What Are Egress Windows, and Are They Needed?

what are egress windows

Egress windows look like the typical large window at first glance. The difference is that it opens fully to allow anyone in the building to escape during an emergency.

Building codes require egress windows to be installed for finished basements before the room is legally convertible into a living space. The dimensions must comply with Ontario’s building code, the International Residential Code, and local requirements.

Areas outside the egress window must also meet specific requirements, especially if it is below ground level.


What Is the Ontario Building Code for Egress Windows?

Egress windows receive extensive regulation under the Ontario Building Code. Here are the following criteria that must be met for the addition to be considered legal.

  • The egress window must be easy to open from the inside of the structure without using any tools.
  • Each installation must open to a minimum area of 0.35 metres squared.
  • The dimension of the available opening must be at least 380 millimetres.
  • Each window must stay open on its own without any extra support.
  • The sill height cannot be more than one metre unless it is in a basement.

When the egress window is in a basement, it must have a window well that allows an individual inside the structure to escape safely. That means the project must meet further requirements under the Ontario Building Code to be a legal installation.

  • A space of at least 550 millimetres is necessary between the window well and the egress window.
  • All windows that include a sash swinging outward toward the well cannot reduce clearance in ways that would create an unsafe exit.
  • When using window well covers, they must have ways to open from the inside without special knowledge or tools.


What Are the Benefits of Having Egress Windows Installed?

Above-grade egress windows are typically cost-competitive with other window installation projects.

Although basement egress window installations cost more, the equity growth offered by this project help homeowners recoup the extra expense.

When examining the benefits of egress windows, you’ll find that they go beyond their primary escape function. Even if you only add one to your basement, it can increase natural lighting, improve ventilation, and offer interior trim upgrades that enhance the look and feel of your living space.


1. Improved Sunlight Access

Since most basements are partially or entirely underground, they tend to be dark spaces that require artificial light to be usable. Installing egress windows ensures that natural sunlight can enter this part of the structure. It boosts your mood, but you’ll also potentially see some savings on your monthly energy bills.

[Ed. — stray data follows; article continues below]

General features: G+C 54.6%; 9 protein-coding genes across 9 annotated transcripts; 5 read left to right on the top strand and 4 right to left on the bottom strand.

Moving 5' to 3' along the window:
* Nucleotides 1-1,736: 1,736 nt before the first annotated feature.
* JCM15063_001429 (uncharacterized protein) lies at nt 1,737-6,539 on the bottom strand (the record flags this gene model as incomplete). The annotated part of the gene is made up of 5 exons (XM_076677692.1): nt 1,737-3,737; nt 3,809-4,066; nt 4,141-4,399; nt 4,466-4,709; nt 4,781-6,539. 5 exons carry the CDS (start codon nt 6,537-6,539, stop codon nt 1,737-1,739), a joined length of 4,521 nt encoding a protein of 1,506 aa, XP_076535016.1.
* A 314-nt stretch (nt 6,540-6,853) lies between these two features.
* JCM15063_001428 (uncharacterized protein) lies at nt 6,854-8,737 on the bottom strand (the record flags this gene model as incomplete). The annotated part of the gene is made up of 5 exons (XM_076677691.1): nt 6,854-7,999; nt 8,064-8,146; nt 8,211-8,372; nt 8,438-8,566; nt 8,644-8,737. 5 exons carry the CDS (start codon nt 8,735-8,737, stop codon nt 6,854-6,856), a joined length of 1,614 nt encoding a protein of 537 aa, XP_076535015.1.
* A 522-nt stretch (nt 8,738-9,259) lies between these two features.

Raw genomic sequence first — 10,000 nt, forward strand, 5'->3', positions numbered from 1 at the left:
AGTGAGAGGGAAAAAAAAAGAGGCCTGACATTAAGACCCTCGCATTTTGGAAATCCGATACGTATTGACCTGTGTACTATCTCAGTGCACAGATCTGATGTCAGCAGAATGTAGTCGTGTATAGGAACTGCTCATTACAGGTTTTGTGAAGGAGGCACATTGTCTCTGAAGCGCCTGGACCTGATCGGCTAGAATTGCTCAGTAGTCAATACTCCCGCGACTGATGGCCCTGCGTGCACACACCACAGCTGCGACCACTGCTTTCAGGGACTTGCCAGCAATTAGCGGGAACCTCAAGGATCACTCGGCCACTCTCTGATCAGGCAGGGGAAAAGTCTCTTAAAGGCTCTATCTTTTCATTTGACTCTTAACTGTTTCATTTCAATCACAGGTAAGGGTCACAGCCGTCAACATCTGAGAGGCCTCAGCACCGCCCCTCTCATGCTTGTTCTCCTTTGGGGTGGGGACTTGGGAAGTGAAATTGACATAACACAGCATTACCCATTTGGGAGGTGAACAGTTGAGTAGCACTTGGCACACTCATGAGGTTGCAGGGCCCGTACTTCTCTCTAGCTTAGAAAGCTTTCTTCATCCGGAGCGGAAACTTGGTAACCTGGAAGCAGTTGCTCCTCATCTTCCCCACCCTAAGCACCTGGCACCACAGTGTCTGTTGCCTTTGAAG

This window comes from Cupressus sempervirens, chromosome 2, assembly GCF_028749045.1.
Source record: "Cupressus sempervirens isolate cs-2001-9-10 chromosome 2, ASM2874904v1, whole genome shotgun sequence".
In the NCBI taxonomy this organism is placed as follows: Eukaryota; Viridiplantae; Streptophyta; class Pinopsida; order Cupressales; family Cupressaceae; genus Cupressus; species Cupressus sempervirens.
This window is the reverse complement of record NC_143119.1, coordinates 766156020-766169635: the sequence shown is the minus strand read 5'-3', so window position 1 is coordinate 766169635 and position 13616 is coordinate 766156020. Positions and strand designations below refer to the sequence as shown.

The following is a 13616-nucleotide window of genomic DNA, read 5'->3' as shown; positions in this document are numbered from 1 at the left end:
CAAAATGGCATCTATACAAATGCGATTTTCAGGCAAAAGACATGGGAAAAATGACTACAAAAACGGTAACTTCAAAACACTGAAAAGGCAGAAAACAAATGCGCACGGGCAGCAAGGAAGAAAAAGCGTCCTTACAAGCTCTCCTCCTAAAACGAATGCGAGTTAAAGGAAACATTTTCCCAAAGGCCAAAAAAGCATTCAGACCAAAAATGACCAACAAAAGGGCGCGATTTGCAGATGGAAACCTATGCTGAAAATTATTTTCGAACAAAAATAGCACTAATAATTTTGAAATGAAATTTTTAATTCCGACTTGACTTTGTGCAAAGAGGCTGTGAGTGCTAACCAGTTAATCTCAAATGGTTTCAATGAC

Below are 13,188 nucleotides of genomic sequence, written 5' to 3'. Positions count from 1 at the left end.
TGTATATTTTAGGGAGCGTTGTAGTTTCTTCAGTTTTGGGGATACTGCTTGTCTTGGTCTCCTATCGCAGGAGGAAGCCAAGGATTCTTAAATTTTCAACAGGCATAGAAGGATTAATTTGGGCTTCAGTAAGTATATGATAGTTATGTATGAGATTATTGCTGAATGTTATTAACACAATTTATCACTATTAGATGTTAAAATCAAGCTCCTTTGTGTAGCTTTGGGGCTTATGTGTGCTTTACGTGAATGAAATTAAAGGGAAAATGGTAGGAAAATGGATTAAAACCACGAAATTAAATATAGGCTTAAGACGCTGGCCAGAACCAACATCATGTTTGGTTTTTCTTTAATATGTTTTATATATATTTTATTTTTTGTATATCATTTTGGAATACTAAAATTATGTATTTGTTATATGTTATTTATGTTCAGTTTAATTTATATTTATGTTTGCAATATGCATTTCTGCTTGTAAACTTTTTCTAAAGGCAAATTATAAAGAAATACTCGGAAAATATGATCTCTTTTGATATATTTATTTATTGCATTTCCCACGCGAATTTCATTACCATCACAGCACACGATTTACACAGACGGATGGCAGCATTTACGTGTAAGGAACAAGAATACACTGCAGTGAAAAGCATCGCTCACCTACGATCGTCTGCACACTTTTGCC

2. Home Value Increases

When a home is up to the current building codes, it becomes more desirable to potential buyers. Egress window installation also creates more living space, adding to the house’s square footage. Even if you don’t plan to sell right away, the equity benefits from this upgrade can help you have more financial flexibility.

Egress windows add more curb appeal to Ontario homes, contributing another value-based advantage to consider. This benefit can occur within the living space by adding your preferred trim and other features.


3. Building Safety Improvements

Egress windows are part of the building code to ensure everyone in a structure can get out safely. Imagine if you’re in the basement when an upper floor floods or catches fire. Without an escape route, you’d be forced to wait for help or attempt to go through the affected area.

An egress window also makes it easier for emergency crews to enter living spaces to assist or remedy a dangerous situation.


4. Better Interior Ventilation

Basements retain moisture more readily than other areas of a home. Since cold air sinks, it also tends to be a more frigid space to use. By installing egress windows, the added ventilation ensures that clean air circulates throughout the living space to keep everything drier and temperatures more consistent.


5. Multiple Design Options

You don’t need to have an egress window with a corrugated tin window well. You can speak with an experienced contractor about installing brick, stone, or wood to have materials that match your home’s exterior. Composite liners that minim natural product offer a practical, attractive, and cost-effective way to meet the Ontario Building Code. Some homeowners even install small planting beds to add life and colour to this often-drab space.

If you’re thinking about installing egress windows, get in touch with us! We’ll be happy to discuss your project, provide an estimate, and answer any questions you have.